Chinstrap are delighted to present "Babble Off", 11 nuggets of gold from the vaults of the marvellous gentleman who goes by the name of Dwoogie, made between 2000-2003. It is an album for an extremely decadent electronic party at the apocalypse. Frantic rhythms and a reservoir of textures fly about like pinballs, competing for space with unforgettable melodic hooks, revealing a wild clatter of twenty-thousand stocks of kitchenware thrown down a vast staircase into a digital abyss from which delicious popgasmic flowers bloom. 

This release comes with artwork designed by another prime slice of gent, the great Oblivian Substanshall.

And direct from Kraków via Dwoogie mail come the following safety announcements...

1. Bloo. The title came from bluegrass, as I wanted to make as stupid a bluegrass piece as I could. Reckon it worked, personally.

2. Bieszczady. A region of Poland in the very southeastern corner. The oldest people who live there have been inhabitants of 5 countries during their lifetimes without moving house. The area was depopulated of its local minority inhabitants in a murderous campaign by the Polish authorities. It’s still mostly empty. I like it.

3. Fox On The Run. Play on words. The original “Fox On The Run” was by The Sweet, of course. But that’s irrelevant. The voice you hear on the track is Polish newsreader and now editor of Polish Newsweek, Tomasz Lis. Lis is the Polish word for “fox”. In the extracts you hear, Lis is cursing like a soldier, on mic, about how fucking shit a particular news item is. “Kurwa” is the Polish equivalent of “fuck”. It appears frequently on this track.

4. Last Train to Bemblow. “Bemblow” is a very poor transliteration of Polish “Bębło”, which is a village outside Kraków. My ex used to work there. It hasn’t got a rail link, but the track sounds trainy, so there you are.

5. Diana’s Chauffeur. An aural representation of what driving into a tunnel at 100mph might sound like.

6. Touch. Just a silly piece of scrap. No idea where the “Can I touch it?” sample came from.

7. The Last Snowman. This was written around one Christmas, when I sent it to members of my family as a present. The title is designed to mislead. It has nothing to do with winter. It’s a direct translation of the Polish epithet “ostatni bałwan”, which means something like “total idiot”. This may change your view of the song. It may not. Who cares anyway?

8. Soukup in Babylon. Named after a crazy Czech bus driver I came across outside Plzeń – one Pavel Soukup. We were staying at a campsite called, for reasons unknown, Babylon. That’s the title of the track. “Babble Off” is also a reference to this stay.

9. United State. At the time this track was being written I was working on a grammatical analysis of a foreigner learner’s English. In certain contexts, they said “United State” rather than “United States”. It was my job to find out what those contexts were. An interesting task, surprisingly enough. Unlike this note.

10. Mood. I found an online version of Frank Herbert reading “Dune”. A book I enjoyed very much as a teenager. The section I used for the recording is about Paul Atreides being trained by his weapons master Gurney Halleck. “Mood” is not important in this context.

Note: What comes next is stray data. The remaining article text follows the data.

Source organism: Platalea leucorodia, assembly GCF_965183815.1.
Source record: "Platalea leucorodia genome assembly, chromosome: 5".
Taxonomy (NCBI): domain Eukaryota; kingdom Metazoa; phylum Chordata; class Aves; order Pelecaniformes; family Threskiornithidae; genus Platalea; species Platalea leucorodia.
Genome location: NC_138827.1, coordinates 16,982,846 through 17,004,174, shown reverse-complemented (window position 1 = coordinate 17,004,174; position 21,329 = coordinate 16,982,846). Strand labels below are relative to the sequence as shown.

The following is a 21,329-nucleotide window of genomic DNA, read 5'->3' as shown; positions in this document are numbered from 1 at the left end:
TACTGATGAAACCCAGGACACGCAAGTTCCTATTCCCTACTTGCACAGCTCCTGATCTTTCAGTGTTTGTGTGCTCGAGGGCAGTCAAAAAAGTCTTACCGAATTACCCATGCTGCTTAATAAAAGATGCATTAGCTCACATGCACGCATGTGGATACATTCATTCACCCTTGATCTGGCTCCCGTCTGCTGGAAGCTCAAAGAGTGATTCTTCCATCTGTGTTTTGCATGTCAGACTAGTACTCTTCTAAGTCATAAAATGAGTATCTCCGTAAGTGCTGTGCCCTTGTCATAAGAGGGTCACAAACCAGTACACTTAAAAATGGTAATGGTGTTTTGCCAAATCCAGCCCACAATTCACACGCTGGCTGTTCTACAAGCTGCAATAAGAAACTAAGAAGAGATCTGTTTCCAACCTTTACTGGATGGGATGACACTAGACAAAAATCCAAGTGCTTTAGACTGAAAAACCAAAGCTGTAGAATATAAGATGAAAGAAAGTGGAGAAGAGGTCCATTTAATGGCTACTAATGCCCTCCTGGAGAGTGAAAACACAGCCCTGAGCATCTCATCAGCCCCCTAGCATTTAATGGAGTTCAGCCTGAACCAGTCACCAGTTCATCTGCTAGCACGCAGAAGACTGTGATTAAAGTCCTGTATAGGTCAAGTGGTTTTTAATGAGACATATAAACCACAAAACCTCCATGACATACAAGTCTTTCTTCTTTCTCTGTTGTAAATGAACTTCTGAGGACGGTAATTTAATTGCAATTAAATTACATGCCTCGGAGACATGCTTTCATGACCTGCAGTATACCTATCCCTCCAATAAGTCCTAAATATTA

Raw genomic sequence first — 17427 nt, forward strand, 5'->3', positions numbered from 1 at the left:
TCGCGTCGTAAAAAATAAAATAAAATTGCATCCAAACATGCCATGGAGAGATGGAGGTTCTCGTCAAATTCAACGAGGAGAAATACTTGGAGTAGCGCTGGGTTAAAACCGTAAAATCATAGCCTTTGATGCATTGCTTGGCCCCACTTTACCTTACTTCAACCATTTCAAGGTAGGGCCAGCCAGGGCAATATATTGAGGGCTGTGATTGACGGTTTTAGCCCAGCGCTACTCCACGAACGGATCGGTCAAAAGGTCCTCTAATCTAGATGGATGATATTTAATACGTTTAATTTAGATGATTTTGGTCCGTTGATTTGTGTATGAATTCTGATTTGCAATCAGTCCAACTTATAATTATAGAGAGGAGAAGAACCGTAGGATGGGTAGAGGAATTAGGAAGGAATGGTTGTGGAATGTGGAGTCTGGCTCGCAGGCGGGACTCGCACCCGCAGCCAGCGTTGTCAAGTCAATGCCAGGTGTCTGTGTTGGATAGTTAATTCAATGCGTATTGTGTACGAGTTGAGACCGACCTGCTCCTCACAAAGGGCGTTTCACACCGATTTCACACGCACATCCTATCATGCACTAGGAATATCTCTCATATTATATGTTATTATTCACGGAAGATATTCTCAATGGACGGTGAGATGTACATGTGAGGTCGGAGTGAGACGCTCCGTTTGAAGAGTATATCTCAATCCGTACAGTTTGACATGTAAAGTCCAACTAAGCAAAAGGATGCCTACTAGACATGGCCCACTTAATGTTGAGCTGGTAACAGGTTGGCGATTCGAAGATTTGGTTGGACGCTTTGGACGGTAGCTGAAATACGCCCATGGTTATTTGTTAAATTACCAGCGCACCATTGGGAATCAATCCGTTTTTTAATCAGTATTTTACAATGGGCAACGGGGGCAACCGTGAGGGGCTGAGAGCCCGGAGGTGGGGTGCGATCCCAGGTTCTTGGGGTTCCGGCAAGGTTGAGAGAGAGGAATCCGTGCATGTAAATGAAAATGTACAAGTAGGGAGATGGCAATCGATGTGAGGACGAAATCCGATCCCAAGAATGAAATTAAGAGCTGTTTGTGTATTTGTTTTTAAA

11. Smackin’. Who doesn’t like “Smoke On The Water”? Well, me, for one, so I did a version with the stupidest sounding synths I could find. Incidentally the increasingly loud drone in the first section is a sample of King Crimson’s “Elephant Talk” slowed down and played backwards.

Dwoogie is a gentleman of the highest order. Described by Pete Um as the "ever tumescent honorary Pole", I was fortunate to spend a decadent few days supping Vodka Zolodzkowa Gorzka in Warsaw, discussing, amongst a myriad other delights, the insertion of chairlegs into the desiring bum-bums of aged avant-gardists, and Alvin Lucier going to the supermarket in a thong.

Not so long ago, possibly during my sojourn in Warsaw, he mentioned to me his project-in-progress working with the voices of lovely lady friends via Twitter. 

This is that project, and that is this project. "Texticals Allowed Vol 1" is an hallucinogenic love letter to the female voice, filtered through layers of memory, explosions of terror, half-awake dreams, and half asleep waking. Like a message at the end of the universe sent from a space station in an erotic abyss.

Listen to it.

We'll let Sir Dwoogie of the Never Fading Banana explain further....

The idea: About a year ago, I had the idea of using women's voices in a project. They were to be speaking voices, reading whatever they wanted to read, as long as it wasn't poetry. Poetry and music have been done. To death, some might say. I thought I would do some cutups and some weird music. So, I asked a few Twitter friends who happen to be women if they were interested. Some were, and sent me recordings.

The execution: For a long time, nothing happened, but I did finally start working with what I was sent. These are the first complete results. I was, and am, impressed by how beautiful the voices are, and my initial concept changed as a result. I decided to keep the recordings whole and present the voices more or less as they came to me. Mostly more. I hope the voice artists aren't disappointed with what I've done. There are more to come!

Thanks: At this moment, I'd very much like to thank @Pani_Bufetowa, @The3rdGirl, and @TheLastHatGirl for making these tracks possible. I will, of course, give the other contributors their dues when I've, ahem, finished with them. And I'd also like to thank my GREAT friend @ergophizmiz for releasing my dabblings.

Dwoogie is on Twitter as @neverfadingwood. 

Artwork by @Pani_Bufetowa

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